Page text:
During some recent travels I was lucky enough to meet a number of fellow travellers; we would swap stories, experiences, advice and occasionally share a beer or two.
Over a period of time, I was surprised to note that a number of these people were on a personal mission to ‘bag’ as many sights in the shortest possible time. I began to question whether seeing a snow capped mountain from the well beaten path was enough to be able to say that you have been there and done it? It was also interesting to note that from these fleeting moments, people quickly became experts on a particular area. They spoke with the apparent knowledge of a local, when really their ‘knowledge’ was regurgitated from a guidebook – cheap at half the price!
I know that I am not alone in having the view that travelling is about really experiencing a place for yourself and allowing the place, its people and culture to affect you in some way – otherwise why not stay at home and watch Michael Palin? Yet I met a number of people who travelled in a cocoon of routine, trying to replicate their normal lives as much as possible: eating the same food, having the same old conversations and seeing the landscape pass through the windscreen.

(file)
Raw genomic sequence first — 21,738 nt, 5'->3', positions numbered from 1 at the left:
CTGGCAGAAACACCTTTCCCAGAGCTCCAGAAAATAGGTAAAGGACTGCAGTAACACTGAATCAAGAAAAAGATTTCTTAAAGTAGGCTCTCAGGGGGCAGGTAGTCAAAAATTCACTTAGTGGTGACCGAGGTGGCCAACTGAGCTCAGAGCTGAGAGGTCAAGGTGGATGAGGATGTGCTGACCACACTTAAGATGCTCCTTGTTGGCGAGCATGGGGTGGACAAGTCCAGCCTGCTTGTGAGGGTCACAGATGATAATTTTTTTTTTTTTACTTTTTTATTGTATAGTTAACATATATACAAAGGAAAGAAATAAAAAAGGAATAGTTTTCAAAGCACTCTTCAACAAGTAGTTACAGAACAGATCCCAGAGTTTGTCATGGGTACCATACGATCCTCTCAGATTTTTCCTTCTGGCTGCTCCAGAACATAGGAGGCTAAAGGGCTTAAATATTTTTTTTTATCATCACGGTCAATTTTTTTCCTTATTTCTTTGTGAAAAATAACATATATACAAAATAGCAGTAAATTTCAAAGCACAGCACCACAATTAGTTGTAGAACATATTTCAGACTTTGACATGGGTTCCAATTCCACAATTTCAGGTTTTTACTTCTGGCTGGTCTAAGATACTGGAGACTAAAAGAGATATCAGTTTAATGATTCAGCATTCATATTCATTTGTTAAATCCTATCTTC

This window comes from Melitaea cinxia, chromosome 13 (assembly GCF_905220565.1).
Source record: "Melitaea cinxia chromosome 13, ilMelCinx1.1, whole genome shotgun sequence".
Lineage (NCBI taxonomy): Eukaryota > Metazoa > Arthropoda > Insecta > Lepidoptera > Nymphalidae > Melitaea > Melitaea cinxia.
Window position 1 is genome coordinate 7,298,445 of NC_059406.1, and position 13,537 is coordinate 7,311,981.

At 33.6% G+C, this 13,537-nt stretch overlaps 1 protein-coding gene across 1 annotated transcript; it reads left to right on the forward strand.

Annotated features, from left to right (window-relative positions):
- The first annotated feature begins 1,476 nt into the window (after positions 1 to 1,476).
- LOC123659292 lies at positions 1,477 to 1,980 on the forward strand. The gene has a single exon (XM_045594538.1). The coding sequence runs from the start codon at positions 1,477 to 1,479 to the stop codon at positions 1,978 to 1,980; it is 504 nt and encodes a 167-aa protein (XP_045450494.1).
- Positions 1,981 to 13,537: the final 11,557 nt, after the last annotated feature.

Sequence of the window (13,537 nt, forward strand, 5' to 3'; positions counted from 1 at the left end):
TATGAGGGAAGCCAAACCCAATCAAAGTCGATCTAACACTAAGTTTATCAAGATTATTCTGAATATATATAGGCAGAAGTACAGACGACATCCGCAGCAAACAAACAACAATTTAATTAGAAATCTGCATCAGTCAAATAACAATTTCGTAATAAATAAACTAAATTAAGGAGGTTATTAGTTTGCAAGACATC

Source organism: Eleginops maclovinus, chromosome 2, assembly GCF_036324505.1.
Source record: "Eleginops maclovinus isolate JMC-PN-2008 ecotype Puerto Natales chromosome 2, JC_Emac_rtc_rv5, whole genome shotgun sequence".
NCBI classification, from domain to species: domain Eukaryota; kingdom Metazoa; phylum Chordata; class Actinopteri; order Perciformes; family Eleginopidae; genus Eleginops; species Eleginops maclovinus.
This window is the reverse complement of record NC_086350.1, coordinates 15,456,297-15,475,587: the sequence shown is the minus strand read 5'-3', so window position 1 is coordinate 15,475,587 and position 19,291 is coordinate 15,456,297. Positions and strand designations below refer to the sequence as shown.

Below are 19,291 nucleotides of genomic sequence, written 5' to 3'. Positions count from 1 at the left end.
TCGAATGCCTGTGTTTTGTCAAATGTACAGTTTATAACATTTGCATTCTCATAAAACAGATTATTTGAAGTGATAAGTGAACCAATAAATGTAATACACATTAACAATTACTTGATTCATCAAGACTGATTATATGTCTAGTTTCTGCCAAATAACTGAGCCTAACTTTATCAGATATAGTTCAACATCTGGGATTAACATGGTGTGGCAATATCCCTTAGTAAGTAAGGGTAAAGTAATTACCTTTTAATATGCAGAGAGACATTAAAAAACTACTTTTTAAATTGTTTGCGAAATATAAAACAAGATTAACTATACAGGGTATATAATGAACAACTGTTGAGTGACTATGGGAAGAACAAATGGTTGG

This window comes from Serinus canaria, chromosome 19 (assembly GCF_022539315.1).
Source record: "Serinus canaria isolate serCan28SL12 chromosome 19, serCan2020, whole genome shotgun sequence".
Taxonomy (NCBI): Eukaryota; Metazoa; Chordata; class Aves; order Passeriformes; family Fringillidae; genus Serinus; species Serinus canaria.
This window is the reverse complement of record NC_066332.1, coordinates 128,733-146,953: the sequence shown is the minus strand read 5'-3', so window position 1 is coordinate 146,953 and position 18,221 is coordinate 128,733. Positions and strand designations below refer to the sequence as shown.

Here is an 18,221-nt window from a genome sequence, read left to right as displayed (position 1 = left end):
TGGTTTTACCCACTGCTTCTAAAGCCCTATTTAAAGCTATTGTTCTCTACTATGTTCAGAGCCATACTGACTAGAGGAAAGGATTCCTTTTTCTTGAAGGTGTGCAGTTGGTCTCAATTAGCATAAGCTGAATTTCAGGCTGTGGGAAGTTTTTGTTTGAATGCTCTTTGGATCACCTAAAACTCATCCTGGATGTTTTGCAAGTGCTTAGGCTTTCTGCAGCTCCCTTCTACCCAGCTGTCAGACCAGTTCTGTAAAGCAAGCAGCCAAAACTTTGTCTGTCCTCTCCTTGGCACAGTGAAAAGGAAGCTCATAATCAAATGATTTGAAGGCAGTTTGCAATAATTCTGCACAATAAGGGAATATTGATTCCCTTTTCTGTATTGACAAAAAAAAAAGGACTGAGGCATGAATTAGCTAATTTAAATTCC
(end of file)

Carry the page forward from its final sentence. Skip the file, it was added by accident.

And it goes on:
So, what does this have to do with Learning and Development? Well, I believe there are some strong parallels. Firstly, there are a lot of people with the ‘been there, done that’ mentality – they see their personal development as being about just going on a course, ticking the box and putting it on their CV instead of slowing down – stopping – to consider the range of opportunities it presents.
Secondly, I think that a development course can be a powerful catalyst or indeed a foundation to build upon, but real change and progress happens when someone immerses themselves in the subject, reflects and interprets it from their own perspective. Not just regurgitates what the text book says.
But, true development also means having the personal commitment to apply and refine what you learn and experience, and using this new-found knowledge to shape your progress and how you engage in the future. It often means taking a different approach instead of replicating what you have always done in every new situation you face. Finally, it’s about enjoying the here and now and not being averse to taking a risk. Learning and Developing are about doing things differently whether it’s as a result of a training course or just to make some footprints away from the beaten path.